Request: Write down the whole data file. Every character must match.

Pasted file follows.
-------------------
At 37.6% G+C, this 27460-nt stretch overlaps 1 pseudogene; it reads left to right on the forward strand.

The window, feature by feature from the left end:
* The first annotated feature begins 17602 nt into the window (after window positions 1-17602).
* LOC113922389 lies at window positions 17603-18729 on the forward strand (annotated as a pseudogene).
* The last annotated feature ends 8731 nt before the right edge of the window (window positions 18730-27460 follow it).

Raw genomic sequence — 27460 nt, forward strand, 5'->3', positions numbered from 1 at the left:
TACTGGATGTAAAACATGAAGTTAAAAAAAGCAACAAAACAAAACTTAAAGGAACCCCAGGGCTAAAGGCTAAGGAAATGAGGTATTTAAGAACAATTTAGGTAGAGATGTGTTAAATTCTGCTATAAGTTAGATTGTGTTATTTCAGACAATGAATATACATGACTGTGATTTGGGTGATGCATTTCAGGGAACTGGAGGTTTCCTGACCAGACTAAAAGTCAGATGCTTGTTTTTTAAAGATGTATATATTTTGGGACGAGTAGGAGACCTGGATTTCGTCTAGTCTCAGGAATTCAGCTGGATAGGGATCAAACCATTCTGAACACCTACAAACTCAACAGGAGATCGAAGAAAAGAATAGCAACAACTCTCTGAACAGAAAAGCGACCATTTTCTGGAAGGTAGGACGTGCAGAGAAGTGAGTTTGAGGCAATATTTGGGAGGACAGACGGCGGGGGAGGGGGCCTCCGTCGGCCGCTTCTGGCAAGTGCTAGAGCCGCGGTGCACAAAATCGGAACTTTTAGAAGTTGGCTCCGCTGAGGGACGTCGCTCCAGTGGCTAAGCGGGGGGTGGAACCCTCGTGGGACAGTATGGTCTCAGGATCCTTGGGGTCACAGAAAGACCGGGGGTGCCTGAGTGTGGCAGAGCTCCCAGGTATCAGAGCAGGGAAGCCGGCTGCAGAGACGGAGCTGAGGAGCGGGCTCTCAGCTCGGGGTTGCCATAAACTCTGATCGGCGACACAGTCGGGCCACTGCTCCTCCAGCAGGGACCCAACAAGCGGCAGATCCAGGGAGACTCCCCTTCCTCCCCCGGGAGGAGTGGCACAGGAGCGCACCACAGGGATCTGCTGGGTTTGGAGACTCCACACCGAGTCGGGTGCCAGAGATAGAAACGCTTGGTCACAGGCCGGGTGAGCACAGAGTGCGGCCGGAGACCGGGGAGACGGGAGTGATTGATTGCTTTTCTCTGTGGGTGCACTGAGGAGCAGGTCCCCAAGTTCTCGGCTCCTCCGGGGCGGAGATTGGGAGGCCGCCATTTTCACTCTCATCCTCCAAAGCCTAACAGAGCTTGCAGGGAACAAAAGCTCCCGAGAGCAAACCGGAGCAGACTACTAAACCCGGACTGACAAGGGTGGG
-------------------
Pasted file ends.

At 37.6% G+C, this 27460-nt stretch overlaps 1 pseudogene; it reads left to right on the forward strand.

The window, feature by feature from the left end:
* The first annotated feature begins 17602 nt into the window (after window positions 1-17602).
* LOC113922389 lies at window positions 17603-18729 on the forward strand (annotated as a pseudogene).
* The last annotated feature ends 8731 nt before the right edge of the window (window positions 18730-27460 follow it).

Raw genomic sequence — 27460 nt, forward strand, 5'->3', positions numbered from 1 at the left:
TACTGGATGTAAAACATGAAGTTAAAAAAAGCAACAAAACAAAACTTAAAGGAACCCCAGGGCTAAAGGCTAAGGAAATGAGGTATTTAAGAACAATTTAGGTAGAGATGTGTTAAATTCTGCTATAAGTTAGATTGTGTTATTTCAGACAATGAATATACATGACTGTGATTTGGGTGATGCATTTCAGGGAACTGGAGGTTTCCTGACCAGACTAAAAGTCAGATGCTTGTTTTTTAAAGATGTATATATTTTGGGACGAGTAGGAGACCTGGATTTCGTCTAGTCTCAGGAATTCAGCTGGATAGGGATCAAACCATTCTGAACACCTACAAACTCAACAGGAGATCGAAGAAAAGAATAGCAACAACTCTCTGAACAGAAAAGCGACCATTTTCTGGAAGGTAGGACGTGCAGAGAAGTGAGTTTGAGGCAATATTTGGGAGGACAGACGGCGGGGGAGGGGGCCTCCGTCGGCCGCTTCTGGCAAGTGCTAGAGCCGCGGTGCACAAAATCGGAACTTTTAGAAGTTGGCTCCGCTGAGGGACGTCGCTCCAGTGGCTAAGCGGGGGGTGGAACCCTCGTGGGACAGTATGGTCTCAGGATCCTTGGGGTCACAGAAAGACCGGGGGTGCCTGAGTGTGGCAGAGCTCCCAGGTATCAGAGCAGGGAAGCCGGCTGCAGAGACGGAGCTGAGGAGCGGGCTCTCAGCTCGGGGTTGCCATAAACTCTGATCGGCGACACAGTCGGGCCACTGCTCCTCCAGCAGGGACCCAACAAGCGGCAGATCCAGGGAGACTCCCCTTCCTCCCCCGGGAGGAGTGGCACAGGAGCGCACCACAGGGATCTGCTGGGTTTGGAGACTCCACACCGAGTCGGGTGCCAGAGATAGAAACGCTTGGTCACAGGCCGGGTGAGCACAGAGTGCGGCCGGAGACCGGGGAGACGGGAGTGATTGATTGCTTTTCTCTGTGGGTGCACTGAGGAGCAGGTCCCCAAGTTCTCGGCTCCTCCGGGGCGGAGATTGGGAGGCCGCCATTTTCACTCTCATCCTCCAAAGCCTAACAGAGCTTGCAGGGAACAAAAGCTCCCGAGAGCAAACCGGAGCAGACTACTAAACCCGGACTGACAAGGGTGGG